Five Minds for the Future

The synthesising mind, the disciplinary mind, the creating mind, the respectful mind and the ethical mind. According to Howard Gardner these are the “minds” you need to succeed in the near future and in retrospect represent different types of intelligence that should be present in our thinking.

Synthesising – Being able to gather information and idea from multiple places in a generative manner and then communicating them to others

Ethical – Considering your role and it’s affect on the those around you – working together

Creating – Put forth innovative and new ideas, ask fresh questions, thinking outside the box

Respectful – Acknowledges the difference between opinions and people

Disciplinary – The mindset of perseverance, to practice a task until done well

These five minds might seem simple enough might take a little more work to achieve. It’s easier enough for me to do this with my own workplace however when it comes to school work I found myself slacking in certain areas and mindsets. This might be due to the environment – I get paid to work but not paid for school work, or that I simply find the type of work easier in one environment and the other more difficult. However, it think it’s due to consistency, disciplinary mind should be the first one to put into play whenever you begin a task/job, working continuously at a singluar role will aid you through experience and memory. Then respectful and ethical mind and so you can make connections and grow in your role and finally creating mind, for when you are confident and comfortable in your role so you are able to make better judgements.

Work Vs Play

What was once described as a “Wibbly wobbly timey wimey” mess, time neither proven to be linear nor encased inside a reality of it’s own. In the case of this week’s reading Judy Wajcman discusses technology’s ability to distort and alter our perception of time and the manner in which we allocate our priorities. Technology was perceived to be developed to better dictate our organisation of time, however the opposite might have occurred due to the accessibility of information. The blurring between work and play has become an pillar in society and thus we “lose rhythm of our lives”. The ramification of growing technology involves the culture that pressures you to over consume rather than relaxing for pleasure.

It’s rather strange if you look at our society from a differing perspective, we promote smart phones, new technological developments and more efficient means to everyday tasks. However further use of this technology then transfers us push ourselves to work harder, we save time to create time, forcing ourselves to pile our workload higher and higher. There’s a sense of disgust that comes from simply “stopping” instead of working/creating/consuming, I’m constantly flooded with uni work, intern work, regular work and if I was ever to ask for a holiday there would be a limit placed upon that parameter.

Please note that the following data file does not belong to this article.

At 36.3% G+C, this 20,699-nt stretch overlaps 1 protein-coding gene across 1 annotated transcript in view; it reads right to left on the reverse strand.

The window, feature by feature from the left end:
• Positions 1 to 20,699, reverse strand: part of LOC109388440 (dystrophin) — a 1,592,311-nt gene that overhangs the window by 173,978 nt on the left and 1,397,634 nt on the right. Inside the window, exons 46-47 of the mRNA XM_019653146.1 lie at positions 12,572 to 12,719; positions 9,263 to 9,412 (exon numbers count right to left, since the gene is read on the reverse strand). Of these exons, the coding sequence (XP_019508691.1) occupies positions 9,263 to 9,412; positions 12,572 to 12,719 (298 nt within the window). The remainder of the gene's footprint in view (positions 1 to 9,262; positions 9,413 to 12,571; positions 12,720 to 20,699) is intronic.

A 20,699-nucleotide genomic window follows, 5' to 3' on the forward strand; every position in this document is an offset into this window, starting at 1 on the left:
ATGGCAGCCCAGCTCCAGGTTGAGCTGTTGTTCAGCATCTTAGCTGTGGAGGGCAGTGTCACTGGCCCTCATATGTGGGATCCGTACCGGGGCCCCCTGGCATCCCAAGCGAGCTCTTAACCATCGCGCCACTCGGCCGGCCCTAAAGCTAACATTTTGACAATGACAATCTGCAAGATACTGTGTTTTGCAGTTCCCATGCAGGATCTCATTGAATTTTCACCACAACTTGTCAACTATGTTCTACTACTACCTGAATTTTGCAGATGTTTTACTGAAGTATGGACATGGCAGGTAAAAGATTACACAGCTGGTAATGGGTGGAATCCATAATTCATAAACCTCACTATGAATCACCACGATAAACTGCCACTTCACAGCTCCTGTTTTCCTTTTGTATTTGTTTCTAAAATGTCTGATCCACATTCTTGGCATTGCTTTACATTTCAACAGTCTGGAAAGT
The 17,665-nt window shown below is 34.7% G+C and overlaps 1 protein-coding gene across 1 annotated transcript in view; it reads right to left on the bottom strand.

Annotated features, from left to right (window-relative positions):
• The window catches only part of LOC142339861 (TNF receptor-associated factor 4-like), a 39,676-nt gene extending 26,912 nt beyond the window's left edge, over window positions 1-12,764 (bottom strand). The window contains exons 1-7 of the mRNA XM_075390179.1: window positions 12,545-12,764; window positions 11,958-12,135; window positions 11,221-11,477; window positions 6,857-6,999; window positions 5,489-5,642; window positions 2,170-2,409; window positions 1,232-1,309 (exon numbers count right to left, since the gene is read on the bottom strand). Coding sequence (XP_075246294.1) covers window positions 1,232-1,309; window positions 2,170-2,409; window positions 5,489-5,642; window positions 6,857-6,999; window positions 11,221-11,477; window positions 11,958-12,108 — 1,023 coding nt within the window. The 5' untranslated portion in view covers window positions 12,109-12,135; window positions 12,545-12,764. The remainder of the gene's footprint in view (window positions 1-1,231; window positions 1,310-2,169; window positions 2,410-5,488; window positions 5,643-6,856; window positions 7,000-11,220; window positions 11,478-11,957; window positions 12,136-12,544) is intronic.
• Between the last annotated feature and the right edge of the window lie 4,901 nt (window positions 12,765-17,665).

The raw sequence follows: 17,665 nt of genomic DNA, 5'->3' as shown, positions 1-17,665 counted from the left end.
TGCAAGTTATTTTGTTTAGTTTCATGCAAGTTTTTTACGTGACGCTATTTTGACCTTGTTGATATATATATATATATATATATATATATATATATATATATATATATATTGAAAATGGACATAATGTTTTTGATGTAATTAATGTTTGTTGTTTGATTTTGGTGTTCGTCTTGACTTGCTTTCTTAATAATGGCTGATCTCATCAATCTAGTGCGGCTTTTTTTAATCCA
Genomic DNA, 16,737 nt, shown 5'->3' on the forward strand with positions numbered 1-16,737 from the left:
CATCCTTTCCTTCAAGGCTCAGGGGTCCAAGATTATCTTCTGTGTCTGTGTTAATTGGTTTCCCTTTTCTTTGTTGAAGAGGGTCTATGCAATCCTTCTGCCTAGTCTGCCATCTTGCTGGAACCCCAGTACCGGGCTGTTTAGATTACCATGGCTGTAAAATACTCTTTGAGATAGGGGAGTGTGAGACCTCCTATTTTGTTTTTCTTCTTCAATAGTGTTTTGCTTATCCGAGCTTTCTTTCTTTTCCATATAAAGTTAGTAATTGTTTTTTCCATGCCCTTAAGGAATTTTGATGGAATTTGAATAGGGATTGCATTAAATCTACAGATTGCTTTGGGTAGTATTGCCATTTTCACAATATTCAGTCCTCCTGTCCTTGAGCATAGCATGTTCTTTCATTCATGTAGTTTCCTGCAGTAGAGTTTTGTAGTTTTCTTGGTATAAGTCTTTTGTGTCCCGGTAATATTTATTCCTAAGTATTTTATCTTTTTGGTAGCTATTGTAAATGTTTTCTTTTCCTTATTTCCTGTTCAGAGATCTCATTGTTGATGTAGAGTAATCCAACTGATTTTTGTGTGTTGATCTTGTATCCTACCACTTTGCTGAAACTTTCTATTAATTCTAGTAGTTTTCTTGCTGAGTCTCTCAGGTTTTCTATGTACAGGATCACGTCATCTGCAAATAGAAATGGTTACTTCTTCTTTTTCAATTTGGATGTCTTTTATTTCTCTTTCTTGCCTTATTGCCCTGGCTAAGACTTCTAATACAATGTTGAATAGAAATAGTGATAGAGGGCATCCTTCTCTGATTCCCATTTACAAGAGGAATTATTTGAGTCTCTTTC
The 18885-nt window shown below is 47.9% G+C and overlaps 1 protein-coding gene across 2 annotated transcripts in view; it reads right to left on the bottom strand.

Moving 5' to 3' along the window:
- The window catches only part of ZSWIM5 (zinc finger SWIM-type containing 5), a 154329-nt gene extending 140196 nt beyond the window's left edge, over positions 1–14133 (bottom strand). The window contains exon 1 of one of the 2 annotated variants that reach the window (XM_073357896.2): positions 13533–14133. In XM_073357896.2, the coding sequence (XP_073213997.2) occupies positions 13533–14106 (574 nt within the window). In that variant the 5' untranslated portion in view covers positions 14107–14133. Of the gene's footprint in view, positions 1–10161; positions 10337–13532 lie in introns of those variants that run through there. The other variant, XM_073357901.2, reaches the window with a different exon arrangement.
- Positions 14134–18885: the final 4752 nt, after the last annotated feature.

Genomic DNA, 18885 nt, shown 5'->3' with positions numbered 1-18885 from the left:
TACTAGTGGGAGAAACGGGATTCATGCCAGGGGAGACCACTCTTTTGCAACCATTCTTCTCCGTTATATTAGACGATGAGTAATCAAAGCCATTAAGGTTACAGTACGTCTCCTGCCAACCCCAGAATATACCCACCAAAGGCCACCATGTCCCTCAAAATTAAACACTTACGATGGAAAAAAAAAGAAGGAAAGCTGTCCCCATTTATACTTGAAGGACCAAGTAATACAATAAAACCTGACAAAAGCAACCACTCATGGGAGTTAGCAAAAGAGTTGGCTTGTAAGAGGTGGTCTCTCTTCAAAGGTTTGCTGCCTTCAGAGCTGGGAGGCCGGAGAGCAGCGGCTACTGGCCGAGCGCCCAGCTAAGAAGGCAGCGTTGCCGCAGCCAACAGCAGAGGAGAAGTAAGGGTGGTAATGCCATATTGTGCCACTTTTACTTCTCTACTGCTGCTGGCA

I do believe it’s unfair to dictate that failure is linked to relaxation or “laziness” yet someone who is busy is considered successful. There is the saying “busy idiot” which doesn’t fail to comply with this theory, and as such it’s important to prioritize goals with a healthy balance between work and play.

Annotated Bibliography (Part 2)

O’Flynn, S. (2012). Documentary’s metamorphic form: Webdoc, interactive, transmedia, participatory and beyond. Vol 6. Toronto: Intellect Limited, 141-157. Viewed 1 August 2016, 

O’Flynn discusses the multifaceted platform that is interactive documentary, in her article she explores the evolution of documentary and transmedia with the impact of modern technologies. The article dives straight into detailing the evolutions of i-Doc’s in the past decade, each documentary is investigated as independent and without a template due to the dynamic nature of it’s platform. Experimentation is a crucial aspect of this new model, in particular with social media and new age media are all accelerating this market. Due to it’s unique nature, crowdsourcing has become it’s most important model of communication for fans and even to the extent of crowdfunding. O’Flynn makes it clear that the fluidity of this digital space is what allows i-Doc’s to exist and thrive in today’s society. Gaudenzi’s previous research regarding interactive documentary is also mentioned and referenced in regards to more traditional modes of documentary, and the viewers experience. The contrast between webdocs and i-Doc’s are also delved into, while webdocs distribute content through websites, i-Doc’s are “designed as databases of content fragments”. Further on, Transmedia expands this mode of storytelling to a deeper level and adds to narrative content. This articles plays mainly on the two developing aspects: we no longer follow the generic mode of storytelling but instead choose to explore the open space of i-Docs, and secondarily the influence of new age technology – especially social media.